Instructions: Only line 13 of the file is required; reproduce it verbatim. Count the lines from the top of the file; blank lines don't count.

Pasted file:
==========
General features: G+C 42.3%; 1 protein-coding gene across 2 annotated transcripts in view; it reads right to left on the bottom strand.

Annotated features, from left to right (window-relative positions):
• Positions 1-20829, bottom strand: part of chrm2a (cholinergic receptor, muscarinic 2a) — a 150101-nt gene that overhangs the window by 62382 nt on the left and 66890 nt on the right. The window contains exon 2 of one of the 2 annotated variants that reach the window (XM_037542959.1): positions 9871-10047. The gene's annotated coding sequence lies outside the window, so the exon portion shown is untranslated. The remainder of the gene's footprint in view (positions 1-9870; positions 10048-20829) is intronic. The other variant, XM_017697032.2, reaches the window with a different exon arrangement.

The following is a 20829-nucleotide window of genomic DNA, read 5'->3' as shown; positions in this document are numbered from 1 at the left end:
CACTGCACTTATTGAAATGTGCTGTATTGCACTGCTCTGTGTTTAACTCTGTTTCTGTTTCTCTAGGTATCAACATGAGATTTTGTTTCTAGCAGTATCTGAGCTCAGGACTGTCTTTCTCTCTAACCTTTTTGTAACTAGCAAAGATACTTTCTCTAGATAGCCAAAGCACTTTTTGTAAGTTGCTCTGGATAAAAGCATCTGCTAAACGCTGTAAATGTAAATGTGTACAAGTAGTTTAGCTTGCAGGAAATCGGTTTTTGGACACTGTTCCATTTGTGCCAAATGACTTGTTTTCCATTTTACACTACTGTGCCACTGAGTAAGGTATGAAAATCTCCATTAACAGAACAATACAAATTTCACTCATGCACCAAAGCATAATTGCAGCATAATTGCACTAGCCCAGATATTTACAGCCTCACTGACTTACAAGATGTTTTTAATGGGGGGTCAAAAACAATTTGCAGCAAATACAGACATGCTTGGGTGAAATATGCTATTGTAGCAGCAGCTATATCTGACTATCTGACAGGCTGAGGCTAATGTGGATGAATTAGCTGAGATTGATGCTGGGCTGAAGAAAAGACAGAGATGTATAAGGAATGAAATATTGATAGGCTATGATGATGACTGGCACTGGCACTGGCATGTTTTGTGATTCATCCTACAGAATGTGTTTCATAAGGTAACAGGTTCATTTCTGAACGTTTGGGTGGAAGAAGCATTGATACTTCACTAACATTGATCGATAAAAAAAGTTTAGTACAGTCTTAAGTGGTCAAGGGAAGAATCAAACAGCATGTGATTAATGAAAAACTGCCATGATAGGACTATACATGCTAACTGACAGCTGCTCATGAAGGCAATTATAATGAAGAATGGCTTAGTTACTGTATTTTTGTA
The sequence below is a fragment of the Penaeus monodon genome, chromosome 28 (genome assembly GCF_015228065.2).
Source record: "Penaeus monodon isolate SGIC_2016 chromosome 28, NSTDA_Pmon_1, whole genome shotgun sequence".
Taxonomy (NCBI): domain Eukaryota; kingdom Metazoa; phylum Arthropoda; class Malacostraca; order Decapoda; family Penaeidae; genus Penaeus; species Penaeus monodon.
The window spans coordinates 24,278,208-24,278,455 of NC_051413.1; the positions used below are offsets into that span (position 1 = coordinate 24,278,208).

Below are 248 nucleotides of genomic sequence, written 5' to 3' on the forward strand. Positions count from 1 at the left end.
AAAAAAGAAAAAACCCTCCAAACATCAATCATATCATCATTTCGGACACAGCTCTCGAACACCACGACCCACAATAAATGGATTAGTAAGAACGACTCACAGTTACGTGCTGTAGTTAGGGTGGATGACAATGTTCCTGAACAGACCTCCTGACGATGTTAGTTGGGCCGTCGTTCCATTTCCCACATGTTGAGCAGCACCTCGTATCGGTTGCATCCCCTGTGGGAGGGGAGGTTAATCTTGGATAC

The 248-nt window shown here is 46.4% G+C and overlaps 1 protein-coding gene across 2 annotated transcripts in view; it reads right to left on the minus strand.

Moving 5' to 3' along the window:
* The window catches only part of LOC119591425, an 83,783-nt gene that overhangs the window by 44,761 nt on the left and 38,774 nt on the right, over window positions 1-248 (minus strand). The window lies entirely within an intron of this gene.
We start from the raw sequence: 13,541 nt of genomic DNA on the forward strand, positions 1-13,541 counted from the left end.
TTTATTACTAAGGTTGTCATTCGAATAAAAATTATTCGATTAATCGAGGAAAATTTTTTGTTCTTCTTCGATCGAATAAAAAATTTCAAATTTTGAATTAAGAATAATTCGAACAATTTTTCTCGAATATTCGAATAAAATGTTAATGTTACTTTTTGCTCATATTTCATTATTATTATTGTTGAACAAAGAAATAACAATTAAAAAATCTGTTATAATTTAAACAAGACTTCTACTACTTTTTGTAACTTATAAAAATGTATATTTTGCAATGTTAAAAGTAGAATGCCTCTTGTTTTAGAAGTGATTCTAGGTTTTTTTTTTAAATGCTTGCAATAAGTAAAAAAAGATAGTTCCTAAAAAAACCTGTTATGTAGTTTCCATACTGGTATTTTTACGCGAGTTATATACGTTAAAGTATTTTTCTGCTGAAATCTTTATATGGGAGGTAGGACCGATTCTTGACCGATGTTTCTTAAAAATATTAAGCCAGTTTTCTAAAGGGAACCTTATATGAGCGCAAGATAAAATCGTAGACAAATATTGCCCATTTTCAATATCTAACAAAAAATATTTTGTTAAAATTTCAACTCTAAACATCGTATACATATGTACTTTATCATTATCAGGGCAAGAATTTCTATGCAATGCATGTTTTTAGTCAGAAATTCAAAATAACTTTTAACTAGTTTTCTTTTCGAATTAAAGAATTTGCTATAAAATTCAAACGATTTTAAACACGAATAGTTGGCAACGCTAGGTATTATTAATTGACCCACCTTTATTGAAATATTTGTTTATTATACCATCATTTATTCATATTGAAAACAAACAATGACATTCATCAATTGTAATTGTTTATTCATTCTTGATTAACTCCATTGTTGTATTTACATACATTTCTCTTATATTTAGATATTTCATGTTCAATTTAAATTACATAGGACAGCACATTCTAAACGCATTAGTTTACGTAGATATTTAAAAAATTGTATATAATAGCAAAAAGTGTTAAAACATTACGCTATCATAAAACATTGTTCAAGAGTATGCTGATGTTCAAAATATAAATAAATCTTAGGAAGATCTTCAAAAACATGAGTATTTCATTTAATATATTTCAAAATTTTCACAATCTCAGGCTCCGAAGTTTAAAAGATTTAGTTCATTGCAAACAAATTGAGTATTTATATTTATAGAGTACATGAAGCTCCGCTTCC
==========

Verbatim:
Moving 5' to 3' along the window: